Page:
Masculinity, as we’re probably all aware by now, can turn nasty with catastrophic consequences for the person affected and the people around them – something Mike Miller knows all too well. Miller is programme director of Reach at The Cabin Group in Thailand, a rehab centre for men struggling with addiction. While Miller believes traditional masculinity – “a set of accepted behaviours for men” – is not all toxic, he thinks there are things that men get “trained” to do that don’t help them to thrive. We asked him to explain what these were, and what you can start doing about it if you think any of what he says applies to you.
What are the expectations of masculinity?
A lot of the time our worth is attached to what we provide and what we produce. When men introduce themselves they’ll say, “What do you do?” Not, “Do you have kids? Do you have a family?” It can make our worth attached to what we do, not who we are. Feelings are sort of in the realm of women, and we get messages like don’t be weak, don’t be vulnerable.
Which parts of masculinity can be unhelpful?
The message of being very stoic and keeping your feelings inside. That doesn’t have to be harmful, unless you have a need for support to get your emotional needs met – if you’re carrying a lot of stress, pain, anxiety, fear, depression. If you’ve been trained not to reach out and admit that your need help, there are going to be some maladaptive [not helpful or appropriate to the environment or situation] coping behaviours that come into play. That could be things like drinking and drug use, problematic gambling, problematic sexual behaviours like promiscuity that gets in the way of intimacy. And if you can’t have intimacy and you need help with getting your emotional needs met, how is that going to happen?
What sort of emotional needs do you mean?
The biggest things are connection to other people, feeling heard, loving, feeling love, empowerment, having agency and having self-esteem.
Activities like drinking, gambling and sex aren’t illegal, so how can you identify when they become a problem?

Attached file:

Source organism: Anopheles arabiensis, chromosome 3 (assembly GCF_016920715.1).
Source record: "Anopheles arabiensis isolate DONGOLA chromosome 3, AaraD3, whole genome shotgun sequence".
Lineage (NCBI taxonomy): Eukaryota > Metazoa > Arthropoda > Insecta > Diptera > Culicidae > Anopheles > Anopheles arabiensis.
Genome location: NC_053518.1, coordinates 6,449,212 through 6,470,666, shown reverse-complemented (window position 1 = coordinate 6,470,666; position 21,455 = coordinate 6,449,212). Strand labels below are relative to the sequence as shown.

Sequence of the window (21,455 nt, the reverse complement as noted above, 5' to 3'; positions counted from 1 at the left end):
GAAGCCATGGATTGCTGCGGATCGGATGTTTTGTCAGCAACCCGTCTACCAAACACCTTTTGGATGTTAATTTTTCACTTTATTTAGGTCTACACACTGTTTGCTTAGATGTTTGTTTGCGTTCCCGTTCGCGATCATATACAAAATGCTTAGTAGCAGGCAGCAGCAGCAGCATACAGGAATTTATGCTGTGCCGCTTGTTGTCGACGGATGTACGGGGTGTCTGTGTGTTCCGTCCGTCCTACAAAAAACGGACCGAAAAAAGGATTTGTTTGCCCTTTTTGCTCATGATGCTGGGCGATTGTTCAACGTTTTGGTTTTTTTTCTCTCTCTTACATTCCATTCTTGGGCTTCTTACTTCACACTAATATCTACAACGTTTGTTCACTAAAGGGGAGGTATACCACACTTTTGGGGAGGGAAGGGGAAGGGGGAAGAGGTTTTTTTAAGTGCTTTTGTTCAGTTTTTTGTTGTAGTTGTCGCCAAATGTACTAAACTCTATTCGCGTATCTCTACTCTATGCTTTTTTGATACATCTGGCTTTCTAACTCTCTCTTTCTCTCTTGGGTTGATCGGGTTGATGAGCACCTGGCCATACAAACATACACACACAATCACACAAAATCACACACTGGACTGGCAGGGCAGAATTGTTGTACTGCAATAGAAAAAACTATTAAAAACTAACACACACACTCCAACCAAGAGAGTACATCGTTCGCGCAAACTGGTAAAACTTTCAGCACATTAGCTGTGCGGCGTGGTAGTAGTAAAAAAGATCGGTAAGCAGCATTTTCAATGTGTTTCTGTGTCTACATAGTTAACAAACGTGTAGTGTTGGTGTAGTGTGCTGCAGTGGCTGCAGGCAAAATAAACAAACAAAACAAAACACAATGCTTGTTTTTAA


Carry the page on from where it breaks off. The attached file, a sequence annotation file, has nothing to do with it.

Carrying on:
If you do it in a compulsive way where you can’t control it, or tell yourself you’ll stop and you can’t. And then there are negative consequences. If we take drinking, for some people it starts off as relief, to get away from the stress and pressures of life, but if it becomes compulsive the consequences may be that it affects their employment, their health, their relationships.
If people are having problems, how can they start addressing them?
I can tell you how we started addressing it at Reach – granted these people are perhaps further along the track. The first thing we do when people come into our programme is get involved in psycho-dynamic group therapy, which is about men having relationships with other men, and being able to drop the mask and just tell the truth about what they’re experiencing and what they’re feeling. It starts teaching them to honour what’s going on. Connecting with someone and being able to be honest, to say “I’m having some struggles right now and I need some support”, really does go against traditional men’s gender training and socialisation.
A lot of men also have adverse childhood experiences – what I, as a trauma therapist, would consider to be trauma. I’m not talking the classic things people might think of like childhood sexual abuse, or being in a war zone. I’m talking about, for instance, having two parents who work and being raised by a nanny, and when your parents come home they’re too tired to spend too much time with you. Then the nanny leaves and you get a new nanny and what may happen is you grow up with attachment problems. Those are what we would consider to be traumatic events and those can really inform how you behave in relationship to people for the rest of your life.
I work in a luxury rehab centre and there are people here for whom money is never going to be an issue, yet they’re not happy people. The way they cope with the emotional pain is drinking, drugs, gambling, food. There’s a lot of examples where people eat to soothe their emotions, or because they don’t know how to reach out to other people.
What I would suggest is that therapy is a good idea. This might seem like a really big stretch for some people, especially for men and especially when you don’t feel you’re in some kind of a crisis or at rock bottom, but I’m a big believer in reaching out to somebody who can listen and provide feedback.
Mike Miller is programme director of specialist men’s programme Reach at The Cabin Group, Chiang Mai